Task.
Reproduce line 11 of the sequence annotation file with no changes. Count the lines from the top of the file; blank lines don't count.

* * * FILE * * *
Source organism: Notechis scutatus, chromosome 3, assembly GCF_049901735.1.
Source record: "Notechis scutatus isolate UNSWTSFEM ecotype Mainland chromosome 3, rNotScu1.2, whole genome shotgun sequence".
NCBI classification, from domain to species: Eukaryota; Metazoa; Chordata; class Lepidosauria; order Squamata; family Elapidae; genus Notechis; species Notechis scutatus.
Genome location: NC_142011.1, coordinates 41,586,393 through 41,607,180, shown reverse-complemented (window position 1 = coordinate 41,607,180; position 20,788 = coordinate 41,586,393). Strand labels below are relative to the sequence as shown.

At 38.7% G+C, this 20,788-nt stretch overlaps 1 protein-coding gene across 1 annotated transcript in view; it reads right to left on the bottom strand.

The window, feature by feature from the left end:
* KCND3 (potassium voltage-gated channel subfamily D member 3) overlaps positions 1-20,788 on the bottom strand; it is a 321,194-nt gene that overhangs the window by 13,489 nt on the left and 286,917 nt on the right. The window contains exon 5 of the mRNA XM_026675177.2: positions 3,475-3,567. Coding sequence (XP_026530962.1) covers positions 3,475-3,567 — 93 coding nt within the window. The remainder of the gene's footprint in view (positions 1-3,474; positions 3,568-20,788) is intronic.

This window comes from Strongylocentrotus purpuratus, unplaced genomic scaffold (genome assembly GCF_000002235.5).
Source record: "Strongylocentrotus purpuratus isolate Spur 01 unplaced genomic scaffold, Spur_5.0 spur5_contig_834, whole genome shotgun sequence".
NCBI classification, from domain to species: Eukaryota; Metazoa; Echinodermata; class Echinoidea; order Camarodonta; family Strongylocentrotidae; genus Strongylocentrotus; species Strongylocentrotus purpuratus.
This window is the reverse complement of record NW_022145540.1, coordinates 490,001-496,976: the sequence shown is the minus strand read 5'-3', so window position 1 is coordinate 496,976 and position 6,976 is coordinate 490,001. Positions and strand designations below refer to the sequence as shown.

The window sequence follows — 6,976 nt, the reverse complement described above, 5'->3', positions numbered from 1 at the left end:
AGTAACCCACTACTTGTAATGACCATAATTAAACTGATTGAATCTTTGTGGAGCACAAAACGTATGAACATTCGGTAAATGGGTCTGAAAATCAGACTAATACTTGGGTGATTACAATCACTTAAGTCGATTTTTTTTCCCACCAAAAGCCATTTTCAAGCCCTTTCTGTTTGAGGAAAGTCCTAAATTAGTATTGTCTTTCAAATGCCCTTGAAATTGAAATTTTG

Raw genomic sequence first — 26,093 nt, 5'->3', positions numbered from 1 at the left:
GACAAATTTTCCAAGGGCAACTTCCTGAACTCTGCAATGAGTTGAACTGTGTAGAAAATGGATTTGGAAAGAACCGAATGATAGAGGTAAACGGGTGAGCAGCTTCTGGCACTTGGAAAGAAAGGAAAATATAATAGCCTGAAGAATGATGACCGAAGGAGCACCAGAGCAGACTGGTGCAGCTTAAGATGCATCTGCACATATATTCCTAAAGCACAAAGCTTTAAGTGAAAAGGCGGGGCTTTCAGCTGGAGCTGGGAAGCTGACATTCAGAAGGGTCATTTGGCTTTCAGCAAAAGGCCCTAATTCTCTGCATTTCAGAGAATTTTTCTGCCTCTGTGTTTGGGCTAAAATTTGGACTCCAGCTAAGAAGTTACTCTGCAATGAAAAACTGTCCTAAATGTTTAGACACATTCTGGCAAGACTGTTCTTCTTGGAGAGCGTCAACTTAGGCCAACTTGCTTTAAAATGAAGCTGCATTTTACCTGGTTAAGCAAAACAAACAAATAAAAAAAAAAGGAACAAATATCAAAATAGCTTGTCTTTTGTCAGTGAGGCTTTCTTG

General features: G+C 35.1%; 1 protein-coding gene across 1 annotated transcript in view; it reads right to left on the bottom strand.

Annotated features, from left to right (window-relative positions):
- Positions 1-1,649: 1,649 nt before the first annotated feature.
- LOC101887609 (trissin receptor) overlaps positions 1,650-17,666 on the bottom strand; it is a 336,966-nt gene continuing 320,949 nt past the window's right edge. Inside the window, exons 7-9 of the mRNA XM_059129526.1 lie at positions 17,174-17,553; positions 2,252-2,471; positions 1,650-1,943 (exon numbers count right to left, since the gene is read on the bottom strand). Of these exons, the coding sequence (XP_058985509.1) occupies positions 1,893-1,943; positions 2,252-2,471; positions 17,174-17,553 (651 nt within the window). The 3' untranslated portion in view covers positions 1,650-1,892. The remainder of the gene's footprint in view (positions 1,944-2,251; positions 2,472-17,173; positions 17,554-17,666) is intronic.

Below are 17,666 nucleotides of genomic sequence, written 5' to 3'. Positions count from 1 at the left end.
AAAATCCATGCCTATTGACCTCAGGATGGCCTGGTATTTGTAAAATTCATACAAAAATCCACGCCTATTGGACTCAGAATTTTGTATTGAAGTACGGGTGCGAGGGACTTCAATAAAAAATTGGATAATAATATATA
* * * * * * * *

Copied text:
This window is the reverse complement of record NW_022145540.1, coordinates 490,001-496,976: the sequence shown is the minus strand read 5'-3', so window position 1 is coordinate 496,976 and position 6,976 is coordinate 490,001. Positions and strand designations below refer to the sequence as shown.